Selfsupervised metric learning has been a successful approach for learning a distance from an unlabeled dataset. The resulting distance is broadly useful for improving various distancebased downstream tasks, even when no information from downstream tasks is utilized in the metric learning stage. To gain insights into this approach, we develop a statistical framework to theoretically study how selfsupervised metric learning can benefit downstream tasks in the context of multiview data. Under this framework, we show that the target distance of metric learning satisfies several desired properties for the downstream tasks. On the other hand, our investigation suggests the target distance can be further improved by moderating each direction’s weights. In addition, our analysis precisely characterizes the improvement by selfsupervised metric learning on four commonly used downstream tasks: sample identification, twosample testing, kmeans clustering, and knearest neighbor classification. When the distance is estimated from an unlabeled dataset, we establish the upper bound on distance estimation’s accuracy and the number of samples sufficient for downstream task
improvement. Finally, numerical experiments are presented to support the theoretical results in the paper.
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A Simple Algorithm for kNN Sampling in General Metrics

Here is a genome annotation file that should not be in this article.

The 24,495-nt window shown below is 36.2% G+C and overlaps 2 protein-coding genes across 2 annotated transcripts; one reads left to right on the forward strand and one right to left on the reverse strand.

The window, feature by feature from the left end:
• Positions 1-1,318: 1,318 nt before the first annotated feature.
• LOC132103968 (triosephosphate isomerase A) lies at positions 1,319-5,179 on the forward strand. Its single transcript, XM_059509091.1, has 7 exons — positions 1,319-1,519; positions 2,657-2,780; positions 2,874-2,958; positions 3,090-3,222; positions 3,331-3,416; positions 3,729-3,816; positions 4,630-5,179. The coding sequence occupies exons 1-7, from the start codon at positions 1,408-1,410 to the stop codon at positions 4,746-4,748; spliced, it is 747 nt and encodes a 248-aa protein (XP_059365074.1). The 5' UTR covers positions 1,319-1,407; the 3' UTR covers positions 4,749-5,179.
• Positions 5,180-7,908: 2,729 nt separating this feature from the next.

Finding the kth nearest neighbor to a query point is a ubiquitous operation in many types of metric computations, especially those in unsupervised machine learning. In many such cases, the distance to k sample points is used as an estimate of the local density of the sample. In this paper, we give an algorithm that takes a finite metric (P,d) and an integer k and produces a subset S ⊆ P with the property that for any q ∈ P, the distance to the second nearest point of S to q is a constant factor approximation to the distance to the kth nearest point of P to q. Thus, the sample S may be used in lieu of P. In addition to being much smaller than P, the distance queries on S only require finding the second nearest neighbor instead of the kth nearest neighbor. This is a significant improvement, especially because theoretical guarantees on kth nearest neighbor methods often require k to grow as a function of the input size n.
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 Award ID(s):
 2017980
 NSFPAR ID:
 10211947
 Editor(s):
 Keil, Mark; Mondal, Debajyoti
 Date Published:
 Journal Name:
 Proceedings of the 32nd Canadian Conference on Computational Geometry
 Page Range / eLocation ID:
 345  351
 Format(s):
 Medium: X
 Sponsoring Org:
 National Science Foundation
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